The term “family law” encompasses a wide range of legal matters, including not only divorce, but also property division, child support, alimony, pre and post-nuptial agreements, and domestic violence-related issues. How these kinds of legal matters are resolved tends to have a significant impact on the lives of the parties involved, making it especially important for Illinois residents who have questions about child support, parenting time, or dividing marital assets, to consult with the best family law attorney Chicago before going forward with their case.
Although becoming more and more common, divorce is by no means a simple process, as severing this legal bond also requires the parties to determine a host of related issues, including how their marital property will be divided, whether a spousal maintenance award is appropriate, and if the couple has children, how parenting time and parental responsibilities will be shared. Fortunately, Illinois is now a no-fault divorce state, so whatever a couple’s circumstances, neither party will be required to prove that the other was at fault for the marriage’s failure. Instead, both spouses must only attest that irreconcilable differences have caused the irretrievable breakdown of their marriage in order to obtain a divorce.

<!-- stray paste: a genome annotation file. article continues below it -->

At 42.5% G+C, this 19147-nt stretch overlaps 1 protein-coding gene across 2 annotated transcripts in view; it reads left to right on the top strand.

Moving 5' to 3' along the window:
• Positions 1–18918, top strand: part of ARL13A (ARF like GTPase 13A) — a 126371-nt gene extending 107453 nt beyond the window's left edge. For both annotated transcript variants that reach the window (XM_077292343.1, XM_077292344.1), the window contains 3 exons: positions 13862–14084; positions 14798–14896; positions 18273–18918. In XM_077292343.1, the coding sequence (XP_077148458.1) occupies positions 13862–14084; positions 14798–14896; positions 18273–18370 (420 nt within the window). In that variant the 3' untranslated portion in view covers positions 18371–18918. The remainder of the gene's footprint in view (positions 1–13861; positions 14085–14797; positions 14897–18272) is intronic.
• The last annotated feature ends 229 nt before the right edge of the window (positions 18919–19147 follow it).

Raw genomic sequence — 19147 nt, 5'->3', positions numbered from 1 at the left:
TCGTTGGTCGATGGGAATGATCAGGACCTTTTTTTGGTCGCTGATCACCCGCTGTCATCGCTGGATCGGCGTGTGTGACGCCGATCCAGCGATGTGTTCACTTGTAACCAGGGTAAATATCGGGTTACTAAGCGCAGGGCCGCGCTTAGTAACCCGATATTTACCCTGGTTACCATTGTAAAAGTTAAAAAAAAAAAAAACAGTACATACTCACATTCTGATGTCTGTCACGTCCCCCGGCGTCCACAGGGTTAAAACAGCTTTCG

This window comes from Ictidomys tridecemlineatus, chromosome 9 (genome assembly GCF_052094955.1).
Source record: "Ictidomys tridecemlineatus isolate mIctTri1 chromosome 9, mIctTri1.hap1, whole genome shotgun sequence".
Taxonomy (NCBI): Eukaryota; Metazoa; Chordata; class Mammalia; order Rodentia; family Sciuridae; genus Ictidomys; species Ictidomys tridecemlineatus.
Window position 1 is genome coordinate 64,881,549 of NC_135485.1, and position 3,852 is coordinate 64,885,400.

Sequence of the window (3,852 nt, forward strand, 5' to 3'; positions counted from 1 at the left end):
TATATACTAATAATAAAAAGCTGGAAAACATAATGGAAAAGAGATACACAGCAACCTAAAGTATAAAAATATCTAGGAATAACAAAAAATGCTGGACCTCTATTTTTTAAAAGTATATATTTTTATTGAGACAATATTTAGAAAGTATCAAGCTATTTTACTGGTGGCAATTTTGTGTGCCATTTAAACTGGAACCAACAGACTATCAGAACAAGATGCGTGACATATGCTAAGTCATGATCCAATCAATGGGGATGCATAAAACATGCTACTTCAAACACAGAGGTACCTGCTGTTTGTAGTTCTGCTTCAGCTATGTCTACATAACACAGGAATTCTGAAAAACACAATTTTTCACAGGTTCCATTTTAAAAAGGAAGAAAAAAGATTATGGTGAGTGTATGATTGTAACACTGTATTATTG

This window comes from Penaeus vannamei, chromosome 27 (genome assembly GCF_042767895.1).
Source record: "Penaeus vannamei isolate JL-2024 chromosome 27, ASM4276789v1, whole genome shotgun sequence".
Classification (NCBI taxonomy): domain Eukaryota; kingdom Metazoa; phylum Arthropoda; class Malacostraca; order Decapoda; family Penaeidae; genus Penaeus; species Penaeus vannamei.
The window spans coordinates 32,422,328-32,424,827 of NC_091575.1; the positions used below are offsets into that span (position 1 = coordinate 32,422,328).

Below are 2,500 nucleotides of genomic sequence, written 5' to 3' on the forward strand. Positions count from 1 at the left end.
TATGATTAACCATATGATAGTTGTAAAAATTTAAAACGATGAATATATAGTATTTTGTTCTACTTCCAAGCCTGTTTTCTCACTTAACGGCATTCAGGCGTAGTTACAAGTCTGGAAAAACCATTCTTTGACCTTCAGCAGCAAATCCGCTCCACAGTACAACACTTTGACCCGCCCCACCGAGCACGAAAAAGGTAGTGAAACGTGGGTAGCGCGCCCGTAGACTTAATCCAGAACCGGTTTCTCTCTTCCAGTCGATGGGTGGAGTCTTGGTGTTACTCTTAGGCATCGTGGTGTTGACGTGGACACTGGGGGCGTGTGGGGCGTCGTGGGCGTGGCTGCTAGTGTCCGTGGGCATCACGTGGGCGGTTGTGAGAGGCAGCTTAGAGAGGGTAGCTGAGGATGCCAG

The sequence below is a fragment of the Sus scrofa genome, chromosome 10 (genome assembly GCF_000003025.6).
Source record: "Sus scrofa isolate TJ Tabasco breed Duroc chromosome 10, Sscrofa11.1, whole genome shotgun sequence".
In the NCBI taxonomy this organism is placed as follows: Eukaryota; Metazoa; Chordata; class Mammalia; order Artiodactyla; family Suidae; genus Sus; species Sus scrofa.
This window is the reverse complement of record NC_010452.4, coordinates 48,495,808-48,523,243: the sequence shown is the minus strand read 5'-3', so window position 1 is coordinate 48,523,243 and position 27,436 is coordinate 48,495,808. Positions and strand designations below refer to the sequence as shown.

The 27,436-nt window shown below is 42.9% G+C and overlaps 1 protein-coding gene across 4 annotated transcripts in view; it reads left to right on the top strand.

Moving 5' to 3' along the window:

Under Illinois law, parents have certain legal rights and obligations when it comes to their children. One of the most important legal rights is the right to visitation, which is now referred to as parenting time. When divorced or unmarried parents are able to see their children is determined by assessing what type of parenting schedule would be in a child’s best interests. Although parents are strongly encouraged to come up with their own parenting plans in an out-of-court setting, doing so is not always possible, in which case, a court will be required to step in and not only decide how much time each parent gets to spend with their child, but also who will be responsible for caretaking functions and significant decision-making about the child’s religious upbringing, healthcare, and education.
While child support-related legal matters are often raised during the divorce process, this is not the only time that these types of issues are brought to the court. Anyone with children, including couples who were never married, are legally obligated to financially support their offspring. Whether one of a child’s parents will be required to pay child support depends in large part on how parenting time is divided between the parties, as well as both parties’ incomes and expenses, and the child’s specific needs. Fortunately, even if child support is awarded, these orders can be modified at a later date if one of the parties undergoes a significant life change.
For help with your own family law matter, please contact one of the best family law attorneys in Chicago by calling or sending an online message to The Law Offices of George M. Sanders P.C. today. A member of our legal team is standing by to begin working on your case.